Our research

The Unitarian Commons team researched the need and demand for accessible housing which is designed as co-housing to encourage  community-building.

What did we learn?  Read on….

Over 4.4 million Canadians (one out of every seven) live with some form of disability. That’s a substantial group of possible buyers and renters who are  overlooked by builders.

There is increasing concern in Canada about healthcare costs, chronic disease and disabilities, and an aging population.   Waiting lists for long-term care could be greatly reduced if homes were accessible.  There is pressure for affordable accessible housing for the growing numbers of seniors, along with people of all ages with many types of disabilities.

There is an assumption that universal design costs a great deal more than conventional design.  However, we found that the cost of universal design in housing is less than 1% more, provided it is planned from the initial design stage.

Contrary to stereotypes, universal design creates comfortably elegant spaces.

It used to be that creating a ‘green’ building was considered to be a fringe goal. Today, green design is a mainstream part of the building industry. There is a growing convergence of green design and universal design. Green features are also features of universal design.  For example:
Compact communities
Green roofs with raised garden beds, accessible to everyone
Natural daylight
Operable windows
Touchless washrooms
Automatic sensing lighting
Cork flooring

Over 200 people responded to our initial survey.  Survey responses and inquiries from the public indicated a lively interest in the project from people of all ages and abilities.

No comparable building was found in Toronto. In addition, informal inquiries at new condominium sales offices about accessible units were met with lack of information on the part of uninformed sales agents.

Our recommendations:

1. Governments and agencies should promote, endorse, support and encourage projects which demonstrate the financial viability and attractiveness of housing which incorporates universal design from the planning stages.
2. Public education for the general public and for builders is needed to dispel the assumption that “accessible” design is unattractive and expensive. Barrier-free housing is a human right.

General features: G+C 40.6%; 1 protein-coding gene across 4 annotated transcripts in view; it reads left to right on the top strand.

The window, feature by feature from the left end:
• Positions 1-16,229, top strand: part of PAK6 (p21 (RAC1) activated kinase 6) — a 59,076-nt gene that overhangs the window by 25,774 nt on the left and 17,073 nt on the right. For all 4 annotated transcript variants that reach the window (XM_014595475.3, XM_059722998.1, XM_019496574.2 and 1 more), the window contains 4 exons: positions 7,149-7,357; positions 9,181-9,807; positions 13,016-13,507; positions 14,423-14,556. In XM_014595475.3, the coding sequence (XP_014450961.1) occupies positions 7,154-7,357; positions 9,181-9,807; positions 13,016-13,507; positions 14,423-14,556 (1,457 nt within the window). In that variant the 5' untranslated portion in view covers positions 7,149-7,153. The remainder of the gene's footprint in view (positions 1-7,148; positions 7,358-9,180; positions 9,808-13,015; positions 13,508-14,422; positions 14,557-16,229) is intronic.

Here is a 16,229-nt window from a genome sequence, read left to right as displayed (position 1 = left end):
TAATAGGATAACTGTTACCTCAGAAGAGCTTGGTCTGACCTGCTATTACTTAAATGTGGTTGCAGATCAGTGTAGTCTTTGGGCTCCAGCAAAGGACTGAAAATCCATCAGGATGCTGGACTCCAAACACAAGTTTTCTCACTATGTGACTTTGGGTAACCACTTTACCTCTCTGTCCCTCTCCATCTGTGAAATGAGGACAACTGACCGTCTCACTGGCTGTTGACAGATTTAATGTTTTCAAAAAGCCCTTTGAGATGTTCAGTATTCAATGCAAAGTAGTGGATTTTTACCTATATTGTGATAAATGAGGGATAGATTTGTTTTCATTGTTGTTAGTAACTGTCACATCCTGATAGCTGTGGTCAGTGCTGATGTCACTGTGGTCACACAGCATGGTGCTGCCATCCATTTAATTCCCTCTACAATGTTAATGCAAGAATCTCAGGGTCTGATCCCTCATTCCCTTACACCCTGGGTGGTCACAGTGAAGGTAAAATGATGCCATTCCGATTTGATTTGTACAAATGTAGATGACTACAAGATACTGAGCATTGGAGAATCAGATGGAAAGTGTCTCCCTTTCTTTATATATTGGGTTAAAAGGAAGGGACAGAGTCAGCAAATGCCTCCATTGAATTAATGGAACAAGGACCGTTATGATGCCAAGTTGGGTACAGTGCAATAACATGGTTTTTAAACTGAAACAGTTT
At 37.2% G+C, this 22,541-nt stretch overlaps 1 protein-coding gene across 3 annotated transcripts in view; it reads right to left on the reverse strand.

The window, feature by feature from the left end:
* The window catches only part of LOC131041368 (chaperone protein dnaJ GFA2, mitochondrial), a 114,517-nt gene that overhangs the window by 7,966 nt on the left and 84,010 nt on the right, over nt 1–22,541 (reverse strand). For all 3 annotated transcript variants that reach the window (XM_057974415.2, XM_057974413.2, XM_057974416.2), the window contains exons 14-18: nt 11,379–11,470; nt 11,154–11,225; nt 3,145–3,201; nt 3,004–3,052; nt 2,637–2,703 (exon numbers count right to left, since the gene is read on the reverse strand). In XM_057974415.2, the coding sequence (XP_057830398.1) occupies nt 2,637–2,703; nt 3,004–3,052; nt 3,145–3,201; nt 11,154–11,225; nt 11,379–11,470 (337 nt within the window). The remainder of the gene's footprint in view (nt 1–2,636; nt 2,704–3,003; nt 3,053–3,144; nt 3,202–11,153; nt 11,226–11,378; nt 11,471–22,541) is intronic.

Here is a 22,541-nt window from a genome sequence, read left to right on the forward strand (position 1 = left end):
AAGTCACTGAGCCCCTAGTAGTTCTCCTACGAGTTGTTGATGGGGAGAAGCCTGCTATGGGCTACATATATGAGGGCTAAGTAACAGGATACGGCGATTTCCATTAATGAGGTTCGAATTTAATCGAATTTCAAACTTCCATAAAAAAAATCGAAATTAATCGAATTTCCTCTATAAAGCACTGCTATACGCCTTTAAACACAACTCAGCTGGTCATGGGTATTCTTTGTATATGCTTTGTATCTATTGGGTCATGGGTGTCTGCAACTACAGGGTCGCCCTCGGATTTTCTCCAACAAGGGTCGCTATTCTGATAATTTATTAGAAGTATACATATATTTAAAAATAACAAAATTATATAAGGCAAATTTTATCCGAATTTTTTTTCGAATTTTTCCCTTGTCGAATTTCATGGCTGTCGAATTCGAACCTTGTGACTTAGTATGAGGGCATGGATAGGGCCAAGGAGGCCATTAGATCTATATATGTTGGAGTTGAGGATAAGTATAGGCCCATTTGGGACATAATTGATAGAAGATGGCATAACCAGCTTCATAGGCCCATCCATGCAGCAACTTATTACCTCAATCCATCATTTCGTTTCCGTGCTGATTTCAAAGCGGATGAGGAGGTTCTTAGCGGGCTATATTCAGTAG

3. All levels of government should encourage the development of housing which facilitates community-building, including co-ops and co-housing.
4. Multi-unit buildings, whether rental or condominium, should not force people into silos and ghettos.
6. All building codes should be revised to require that all new multi-unit buildings be entirely universal design.

Why do people want to live in accessible co-housing?

People told us:

I’ll never forget the little 8-year-old girl who couldn’t play with any other children in my co-op. She was in an electric wheelchair and lived in one of the 3 accessible units. None of the other units was accessible.

My relative went into hospital expecting to return to his apartment, but his diabetes had resulted in the need to amputate his leg on an emergency basis.  He never went home again, and is now unhappily in long-term care.

When I had hip replacement surgery and needed a walker, I couldn’t get into my own bathroom due to the narrow door.

If I don’t have a home, how can I get “homecare”?  Nobody should become homeless because they had a stroke or got hit by a truck when riding their bike.

I moved to a new condo and it’s nice, but I’m so lonely. I need community.

I don’t want to live in a ghetto of any kind, not even a seniors’ ghetto.

I have made renovations to my house so I can cope with the MS, but I have to go up the stairs on my bum.

I can’t visit my son because my wheelchair won’t fit through the door.

Because I’m in a wheelchair, I need room under the kitchen and bathroom sinks and counters for my knees.

I wish I had a properly accessible bathroom so I could get in with my wheelchair, and actually have a shower.

I need a stove with the knobs on the front.

I can’t open my windows because they aren’t openable from my wheelchair.

I need lower-level cabinets.

It would be so helpful to have everything within reach.

Life would be easier if light switches were lower and electrical outlets higher, so I could reach them.

My friend is stuck out in a suburban area because it was the only available accessible apartment with services. He wants to find his own apartment in the city, but there is lack of choice and it is so expensive.

I hoped to get March of Dimes funding to renovate my apartment, but couldn’t because I don’t own it.

My 13-year-old son has severe cerebral palsy. My co-op apartment is not big enough and the entrance is too small for his wheelchair.  Life would have been much easier if I had been able to find a barrier-free apartment when he was younger.  I need a much larger apartment, with a large foyer, storage for my son’s equipment, a bigger bathroom, and a bigger kitchen with a counter designed so my son’s wheelchair could access it, as he loves to help.  I am worried about where he will be able to live when he is older.

My aunt lived in a small town in Manitoba which had about 50 units in a single story building. It was built by a group of farmers and locals who designed it for independent living, but surrounded by friends and close to families. It was run as a non-profit. She loved it.